Black Swallowtail Larva and Fascinating Behavior

larva Black Swallowtail (Papilio polyxenes)
Larva Black Swallowtail (Papilio polyxenes)

These two Black Swallowtail larva caught my eye while I was planting and pruning in my garden.

This must be the first brood of the usual two or more broods that this species reproduces from June onward. The adult butterflies are seen from April to October.

The adult female butterfly lays just a few eggs on one plant, so the caterpillars can’t eat a great many plants. It rarely becomes a pest in the garden.

black swallowtail butterfly feeding on parsley
Black Swallowtail (Papilio polyxenes) caterpillar feeding on a parsley plant in my garden.

Hostplants for Black Swallowtail Larva

The host plants for this caterpillar are in the carrot family. They eat carrots, celery, dill, parsley and caraway. None of which are native to North America. This leads me to believe this is an introduced species. The young caterpillars eat both leaves and flowers. Later instars (larval stages) prefer to eat just the flowers.


Black Swallowtails are found most readily in open spaces. Such as fields, gardens, marshes, deserts and along the coasts. Seldom are they found in forest interiors. As former agricultural land returns to forest, the Black Swallowtail is becoming less common.

A fascinating behavior of Black Swallowtail larva (and all Swallowtail butterflies) is their curious and amusing defense mechanism.


Black Swallowtail osterium
Black Swallowtail Butterfly flashes its osterium. Photo by Donna L. Long.

The Orange Osmeterium

All Swallowtail larva have an organ called osmeterium. This organ is attached immediately behind the head. When threatened (or poked gently with a stick, which I did), the caterpillar raises its osmeterium and waves it about. The osmeterium is laden with butyric acid and emits a foul-smelling odor. Some say it is similar to fresh vomit. I didn’t get that close so I can’t say what it smells like. I doubt I ever will.

This caterpillar’s orange osmeterium was quite small. Perhaps this is due to youth. Larger Black Swallowtail larva have organs that are quite impressive. They must terrify birds or some other unfortunate creature who dares to tangle with this caterpillar.

Info bit:

I used this field guide – Caterpillars of Eastern North America: A Guide to Identification and Natural History (Princeton Field Guides)

More on Black Swallowtail

Black Swallowtail Larvae, Last of the Summer Butterflies

Black Swallowtails: How to Identify Them

The Swallowtail Butterfly Family



More Butterfly Information

Butterfly Life Cycle

The 6 Butterfly Families and Identifying Butterflies 

Butterfly Family: The Swallowtails 


  1. OK thanks for the suggestion to poke the little guys and see them wave their osmeteriums about. I think I smelled the stinky substance too, but maybe by the time it got to my nose it was so diluted (?) or whatever reason, it smelled *good*: kind of fruity like pineapple soda or pineapple candy! did it a few times on different days, consistent smelling results… –Lorel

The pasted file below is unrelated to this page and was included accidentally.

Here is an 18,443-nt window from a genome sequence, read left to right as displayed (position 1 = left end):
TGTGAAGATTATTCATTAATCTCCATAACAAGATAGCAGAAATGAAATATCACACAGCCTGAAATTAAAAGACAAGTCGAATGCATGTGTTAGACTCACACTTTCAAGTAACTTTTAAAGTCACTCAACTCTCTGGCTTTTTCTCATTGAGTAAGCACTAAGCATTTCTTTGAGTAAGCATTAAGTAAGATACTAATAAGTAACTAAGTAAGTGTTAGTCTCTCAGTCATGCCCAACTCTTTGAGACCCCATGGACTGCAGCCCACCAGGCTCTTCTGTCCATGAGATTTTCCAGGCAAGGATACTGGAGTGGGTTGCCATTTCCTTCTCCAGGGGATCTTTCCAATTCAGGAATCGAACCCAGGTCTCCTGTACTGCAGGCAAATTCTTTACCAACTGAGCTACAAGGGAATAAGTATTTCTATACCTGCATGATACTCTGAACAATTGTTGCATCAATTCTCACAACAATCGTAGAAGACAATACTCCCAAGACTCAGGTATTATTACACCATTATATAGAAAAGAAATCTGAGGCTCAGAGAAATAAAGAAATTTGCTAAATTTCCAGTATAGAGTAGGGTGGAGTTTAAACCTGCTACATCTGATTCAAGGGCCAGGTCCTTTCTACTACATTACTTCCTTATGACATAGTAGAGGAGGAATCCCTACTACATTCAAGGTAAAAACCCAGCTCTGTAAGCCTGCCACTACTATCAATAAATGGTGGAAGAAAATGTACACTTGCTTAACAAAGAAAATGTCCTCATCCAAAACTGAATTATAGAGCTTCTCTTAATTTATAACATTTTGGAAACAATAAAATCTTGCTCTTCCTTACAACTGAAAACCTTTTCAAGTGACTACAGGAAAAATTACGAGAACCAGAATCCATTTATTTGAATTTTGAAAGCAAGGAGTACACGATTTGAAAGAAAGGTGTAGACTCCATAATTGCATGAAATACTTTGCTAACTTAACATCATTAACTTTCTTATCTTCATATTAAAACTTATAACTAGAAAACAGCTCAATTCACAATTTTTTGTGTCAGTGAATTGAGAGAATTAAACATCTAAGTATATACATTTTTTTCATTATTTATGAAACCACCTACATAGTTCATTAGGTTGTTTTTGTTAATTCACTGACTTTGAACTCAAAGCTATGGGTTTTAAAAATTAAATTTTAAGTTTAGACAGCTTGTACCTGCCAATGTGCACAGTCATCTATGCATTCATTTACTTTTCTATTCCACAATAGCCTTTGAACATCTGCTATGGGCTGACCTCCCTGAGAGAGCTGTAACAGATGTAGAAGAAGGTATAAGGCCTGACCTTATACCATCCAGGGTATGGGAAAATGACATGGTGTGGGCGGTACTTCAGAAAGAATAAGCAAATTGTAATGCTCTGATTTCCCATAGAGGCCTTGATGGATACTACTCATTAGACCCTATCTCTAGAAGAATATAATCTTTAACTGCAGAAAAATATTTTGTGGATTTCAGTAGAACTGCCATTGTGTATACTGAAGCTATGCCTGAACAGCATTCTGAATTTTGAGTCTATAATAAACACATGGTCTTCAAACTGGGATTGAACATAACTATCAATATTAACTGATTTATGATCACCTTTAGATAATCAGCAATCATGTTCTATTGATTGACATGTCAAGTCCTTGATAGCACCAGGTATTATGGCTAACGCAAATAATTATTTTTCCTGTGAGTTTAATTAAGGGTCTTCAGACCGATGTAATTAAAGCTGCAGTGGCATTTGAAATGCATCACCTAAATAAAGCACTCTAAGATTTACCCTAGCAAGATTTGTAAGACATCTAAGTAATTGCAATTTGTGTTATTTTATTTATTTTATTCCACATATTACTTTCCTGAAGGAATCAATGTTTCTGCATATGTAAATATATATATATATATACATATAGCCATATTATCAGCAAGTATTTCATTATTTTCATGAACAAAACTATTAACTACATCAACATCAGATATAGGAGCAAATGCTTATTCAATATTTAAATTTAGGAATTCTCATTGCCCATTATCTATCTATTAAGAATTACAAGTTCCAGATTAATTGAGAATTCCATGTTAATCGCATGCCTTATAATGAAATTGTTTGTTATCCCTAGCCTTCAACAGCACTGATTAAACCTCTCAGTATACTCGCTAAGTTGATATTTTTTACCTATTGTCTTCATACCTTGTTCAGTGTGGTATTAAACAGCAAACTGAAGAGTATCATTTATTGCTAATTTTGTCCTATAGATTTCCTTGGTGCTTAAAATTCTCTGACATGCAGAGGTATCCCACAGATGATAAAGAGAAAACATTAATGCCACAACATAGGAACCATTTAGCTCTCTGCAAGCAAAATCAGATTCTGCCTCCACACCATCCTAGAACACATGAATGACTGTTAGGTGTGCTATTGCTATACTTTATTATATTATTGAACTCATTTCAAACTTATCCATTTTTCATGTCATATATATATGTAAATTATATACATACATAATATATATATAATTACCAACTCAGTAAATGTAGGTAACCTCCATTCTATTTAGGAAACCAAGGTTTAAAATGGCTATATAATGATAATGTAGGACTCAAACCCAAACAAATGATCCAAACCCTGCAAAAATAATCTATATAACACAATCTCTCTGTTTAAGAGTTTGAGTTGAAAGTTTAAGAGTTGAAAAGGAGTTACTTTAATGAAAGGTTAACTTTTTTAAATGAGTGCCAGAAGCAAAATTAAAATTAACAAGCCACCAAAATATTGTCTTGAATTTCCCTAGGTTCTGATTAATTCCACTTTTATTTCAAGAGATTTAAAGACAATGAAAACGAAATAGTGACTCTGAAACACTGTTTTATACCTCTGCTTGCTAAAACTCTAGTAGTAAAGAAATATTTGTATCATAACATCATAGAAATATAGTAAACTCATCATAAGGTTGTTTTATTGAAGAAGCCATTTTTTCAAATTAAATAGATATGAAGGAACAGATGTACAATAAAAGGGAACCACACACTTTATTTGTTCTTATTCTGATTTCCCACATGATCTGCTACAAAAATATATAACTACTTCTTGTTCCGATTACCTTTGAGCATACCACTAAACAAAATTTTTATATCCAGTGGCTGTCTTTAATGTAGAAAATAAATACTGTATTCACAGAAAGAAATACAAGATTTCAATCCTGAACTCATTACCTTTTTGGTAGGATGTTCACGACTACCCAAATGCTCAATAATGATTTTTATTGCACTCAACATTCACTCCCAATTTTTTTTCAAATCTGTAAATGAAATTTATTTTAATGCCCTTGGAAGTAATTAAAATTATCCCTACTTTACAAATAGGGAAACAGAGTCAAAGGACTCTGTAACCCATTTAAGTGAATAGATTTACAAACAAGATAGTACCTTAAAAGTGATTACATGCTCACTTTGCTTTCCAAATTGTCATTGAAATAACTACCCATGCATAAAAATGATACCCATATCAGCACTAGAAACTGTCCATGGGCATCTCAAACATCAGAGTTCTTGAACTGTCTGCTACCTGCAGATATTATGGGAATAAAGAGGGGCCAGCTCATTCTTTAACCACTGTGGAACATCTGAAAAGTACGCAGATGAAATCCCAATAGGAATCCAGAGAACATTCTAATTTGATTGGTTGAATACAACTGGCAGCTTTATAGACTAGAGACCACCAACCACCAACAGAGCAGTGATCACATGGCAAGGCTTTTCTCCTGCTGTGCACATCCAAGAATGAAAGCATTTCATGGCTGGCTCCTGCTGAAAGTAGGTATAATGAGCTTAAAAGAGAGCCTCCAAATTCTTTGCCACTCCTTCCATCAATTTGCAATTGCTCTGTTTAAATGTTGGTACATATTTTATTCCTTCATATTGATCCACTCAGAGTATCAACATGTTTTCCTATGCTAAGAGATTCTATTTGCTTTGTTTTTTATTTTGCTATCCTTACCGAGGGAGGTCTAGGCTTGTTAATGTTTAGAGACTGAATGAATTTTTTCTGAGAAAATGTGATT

• I thought the same when I poked this other different looking caterpillar, the smell was delicious, by no means was it foul smelling. He actually was munching on my “Guanabana” tree, which smells delicous as well, but it has a different scent/aroma than the one emitted by the fellow. He also changed in color, he had colored rings, and he could change them from yellow to orange as he would evert his osmeterium. It was amazing, but I wasn’t sure if that scent was safe or not.

  2. I find them readily on my Florence fennel plants. Which is in the same family as carrots and dill….

  3. You got me thinking there when you mentioned this caterpillar’s host plants. A little digging revealed it is indeed a native eastern butterfly. I started racking my brain to come up with native carrot family members and the only ones I could dredge up were Queen Anne’s lace (the wild carrot plant) and poison hemlock (a deadly toxic herb that resembles Queen Anne’s lace; not the hemlock tree). I’m not sure what the range on these plants are, and I’d certainly love to learn if they’re other, native parsely/carrot member?

    • Here is a page with some more carrot family plants to look for in the SE that these caterpillars might eat.

      As for ones that are easy to grow, parsnips and angelica are wonderful garden plants.

      I found this article after encountering the caterpillars on our parsley plants in SW New Mexico. They had eaten all the plant’s leaves, so I went to move them to another plant. That’s when I discovered what an osmeterium is… And it stung my finger! It put off a fragrance sort of like pineapple and citrus mixed together.

      • Hi, Kim – Thanks for your comment. Stung by a caterpillar, how many people can claim that! Thanks for the info on the plants. I’ll definitely check the page out.

We're Listening

This site uses Akismet to reduce spam. Learn how your comment data is processed.